Anyone at any time may need to apply for a loan. Even wise investors who accrue a fortune in the stock market may find themselves in a sticky situation without access to the funds they need in an emergency (and most people want to avoid using credit cards for high dollar expenses because of the huge interest rate).
Whenever anyone approaches a lender and asks for a loan, the borrower and the lender will generally follow the same steps as they develop a loan agreement. The loan agreement process is often the same, whether a person or business wants a mortgage loan, credit card loan, vehicle loan or otherwise. Here’s a brief overview of the loan agreement process that borrowers need to be aware of if they want to really know how to get a loan:
Loan agreement—Step 1: Borrowers ask a lender for a loan
If an individual or entity (borrower) wants to make a purchase but does not wish to pay with cash, the individual or entity can appeal to a lender for money. In some cases, a borrower may not have enough cash to make a purchase. In other cases, the borrower may wish to keep its cash rather than spend it.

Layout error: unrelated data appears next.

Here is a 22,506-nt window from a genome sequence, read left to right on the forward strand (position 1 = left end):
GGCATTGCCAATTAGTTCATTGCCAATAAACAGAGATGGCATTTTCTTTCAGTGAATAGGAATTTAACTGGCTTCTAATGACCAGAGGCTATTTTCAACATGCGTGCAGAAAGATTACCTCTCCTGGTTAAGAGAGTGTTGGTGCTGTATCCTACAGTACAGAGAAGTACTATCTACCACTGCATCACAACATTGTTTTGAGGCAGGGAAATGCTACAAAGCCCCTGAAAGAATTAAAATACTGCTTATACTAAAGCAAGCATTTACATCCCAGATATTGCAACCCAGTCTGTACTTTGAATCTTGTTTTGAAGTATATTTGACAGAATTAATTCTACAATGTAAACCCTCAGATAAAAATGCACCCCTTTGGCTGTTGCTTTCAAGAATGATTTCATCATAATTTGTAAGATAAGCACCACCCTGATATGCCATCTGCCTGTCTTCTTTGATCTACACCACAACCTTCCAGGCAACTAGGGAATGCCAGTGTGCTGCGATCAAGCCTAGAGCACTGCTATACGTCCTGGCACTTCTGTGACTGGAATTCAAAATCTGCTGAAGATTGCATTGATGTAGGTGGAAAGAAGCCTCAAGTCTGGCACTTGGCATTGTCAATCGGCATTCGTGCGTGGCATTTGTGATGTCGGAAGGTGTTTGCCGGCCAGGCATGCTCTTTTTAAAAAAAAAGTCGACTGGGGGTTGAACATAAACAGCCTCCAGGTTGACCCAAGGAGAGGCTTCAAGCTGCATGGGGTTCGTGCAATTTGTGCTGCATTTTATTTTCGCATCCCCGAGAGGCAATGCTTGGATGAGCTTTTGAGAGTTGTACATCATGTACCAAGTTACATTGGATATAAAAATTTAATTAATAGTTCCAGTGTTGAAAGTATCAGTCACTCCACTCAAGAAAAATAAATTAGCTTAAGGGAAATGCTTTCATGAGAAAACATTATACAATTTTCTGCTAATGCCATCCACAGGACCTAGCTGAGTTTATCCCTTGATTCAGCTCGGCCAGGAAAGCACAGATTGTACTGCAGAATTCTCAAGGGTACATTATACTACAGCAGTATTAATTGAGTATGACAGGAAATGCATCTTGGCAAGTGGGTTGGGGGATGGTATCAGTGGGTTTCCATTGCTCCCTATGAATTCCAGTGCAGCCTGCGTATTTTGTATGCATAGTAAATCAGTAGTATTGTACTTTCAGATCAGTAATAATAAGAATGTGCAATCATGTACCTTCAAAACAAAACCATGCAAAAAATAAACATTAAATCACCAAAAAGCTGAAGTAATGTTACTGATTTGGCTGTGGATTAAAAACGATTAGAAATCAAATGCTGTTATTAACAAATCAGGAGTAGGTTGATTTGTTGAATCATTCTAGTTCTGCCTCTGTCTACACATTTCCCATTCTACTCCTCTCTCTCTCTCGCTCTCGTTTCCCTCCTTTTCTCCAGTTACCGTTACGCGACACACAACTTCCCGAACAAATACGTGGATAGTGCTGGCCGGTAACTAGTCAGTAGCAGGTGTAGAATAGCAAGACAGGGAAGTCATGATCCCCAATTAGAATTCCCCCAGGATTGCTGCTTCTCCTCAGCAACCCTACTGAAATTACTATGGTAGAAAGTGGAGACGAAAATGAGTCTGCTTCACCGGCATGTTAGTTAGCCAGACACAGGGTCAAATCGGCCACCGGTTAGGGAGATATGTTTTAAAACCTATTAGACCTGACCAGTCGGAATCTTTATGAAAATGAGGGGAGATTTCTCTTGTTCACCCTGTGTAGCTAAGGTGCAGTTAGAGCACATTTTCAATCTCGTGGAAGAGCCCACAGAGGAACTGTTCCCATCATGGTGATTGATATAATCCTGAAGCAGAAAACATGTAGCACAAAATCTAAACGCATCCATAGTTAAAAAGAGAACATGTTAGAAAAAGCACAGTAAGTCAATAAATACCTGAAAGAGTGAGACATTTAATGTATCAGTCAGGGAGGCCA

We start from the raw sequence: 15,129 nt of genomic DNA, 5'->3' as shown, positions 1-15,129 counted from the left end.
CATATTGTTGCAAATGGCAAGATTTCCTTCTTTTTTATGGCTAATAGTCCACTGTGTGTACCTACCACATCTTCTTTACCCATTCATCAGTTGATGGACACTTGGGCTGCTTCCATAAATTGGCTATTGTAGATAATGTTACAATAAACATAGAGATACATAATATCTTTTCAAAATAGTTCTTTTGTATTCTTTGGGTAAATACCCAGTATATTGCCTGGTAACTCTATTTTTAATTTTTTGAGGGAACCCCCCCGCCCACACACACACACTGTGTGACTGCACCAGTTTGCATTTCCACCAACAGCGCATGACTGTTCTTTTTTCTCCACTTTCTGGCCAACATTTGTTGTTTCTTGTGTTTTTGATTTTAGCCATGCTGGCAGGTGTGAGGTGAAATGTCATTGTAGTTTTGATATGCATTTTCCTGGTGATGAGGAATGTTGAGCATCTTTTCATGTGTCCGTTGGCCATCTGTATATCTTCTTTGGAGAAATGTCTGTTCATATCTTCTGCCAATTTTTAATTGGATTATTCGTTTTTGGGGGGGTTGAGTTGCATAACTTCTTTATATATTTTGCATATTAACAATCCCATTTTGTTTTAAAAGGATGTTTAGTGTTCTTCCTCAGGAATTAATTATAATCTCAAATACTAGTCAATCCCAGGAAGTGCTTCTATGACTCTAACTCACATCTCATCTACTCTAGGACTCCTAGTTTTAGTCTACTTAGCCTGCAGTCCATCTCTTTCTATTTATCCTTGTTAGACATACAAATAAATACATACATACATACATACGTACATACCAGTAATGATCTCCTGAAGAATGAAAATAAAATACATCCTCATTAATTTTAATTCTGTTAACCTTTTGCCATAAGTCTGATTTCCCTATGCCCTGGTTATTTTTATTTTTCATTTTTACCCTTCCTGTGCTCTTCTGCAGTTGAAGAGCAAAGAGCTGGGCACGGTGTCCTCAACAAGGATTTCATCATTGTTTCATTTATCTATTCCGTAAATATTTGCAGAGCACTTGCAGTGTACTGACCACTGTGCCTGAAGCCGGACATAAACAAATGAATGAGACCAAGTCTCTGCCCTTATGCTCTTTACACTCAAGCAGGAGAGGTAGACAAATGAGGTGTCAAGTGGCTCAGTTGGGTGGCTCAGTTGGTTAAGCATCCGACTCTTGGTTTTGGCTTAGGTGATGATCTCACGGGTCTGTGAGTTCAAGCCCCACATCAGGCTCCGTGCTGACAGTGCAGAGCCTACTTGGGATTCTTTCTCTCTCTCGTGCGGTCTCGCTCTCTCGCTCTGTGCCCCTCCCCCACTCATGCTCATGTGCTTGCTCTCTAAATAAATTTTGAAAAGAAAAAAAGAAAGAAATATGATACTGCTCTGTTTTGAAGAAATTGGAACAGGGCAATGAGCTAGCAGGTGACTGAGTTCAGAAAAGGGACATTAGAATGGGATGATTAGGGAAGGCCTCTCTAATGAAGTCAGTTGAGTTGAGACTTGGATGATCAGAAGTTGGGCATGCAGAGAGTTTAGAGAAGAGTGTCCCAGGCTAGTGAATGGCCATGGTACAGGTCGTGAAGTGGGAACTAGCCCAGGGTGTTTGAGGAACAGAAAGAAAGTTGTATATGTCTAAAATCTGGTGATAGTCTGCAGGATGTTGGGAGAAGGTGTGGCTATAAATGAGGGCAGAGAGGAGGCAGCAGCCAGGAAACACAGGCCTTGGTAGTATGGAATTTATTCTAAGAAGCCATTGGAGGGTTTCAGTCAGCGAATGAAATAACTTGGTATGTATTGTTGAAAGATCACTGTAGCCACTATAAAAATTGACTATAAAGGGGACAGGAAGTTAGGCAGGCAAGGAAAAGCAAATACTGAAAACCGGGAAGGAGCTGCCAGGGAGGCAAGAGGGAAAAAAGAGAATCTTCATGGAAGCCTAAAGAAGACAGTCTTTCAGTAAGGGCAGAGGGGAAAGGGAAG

Loan agreement—Step 2: The lender assesses the borrower’s credit history and credit score
A lender can choose whether or not to lend a borrower money. Often, the lender makes its lending decisions based on the level of risk associated with lending money to a particular borrower.
In order to determine the risk of lending to a particular borrower, the lender will want to learn more about the borrower’s financial history and current financial situation. Assessing the financial history may help the lender to understand the borrower’s financial habits and level of demonstrated financial responsibility. A credit score provides a quick snapshot of a borrower’s financial history.
Loan agreement—Step 3: The lender determines interest rate and loan terms
If a lender chooses to lend money to a borrower, the lender will generally attach an interest rate and other terms to the loan. The interest rate is a percentage of the total loan amount, as compounded over the life of the loan.
Other loan terms may include payback deadlines, prepayment penalties, late payment fees, and more. The lender will base the interest rate and loan terms on the borrower’s credit score and credit history. Borrowers with good credit are likely to get lower interest rates and more favorable loan terms than borrowers with poor credit.
As a business or personal borrower, one of the best things you can do to secure a loan is to keep an eye on your credit score and maintain a high credit score. Be sure to make wise financial decisions that can improve your chances of getting a high credit score—and maintaining it.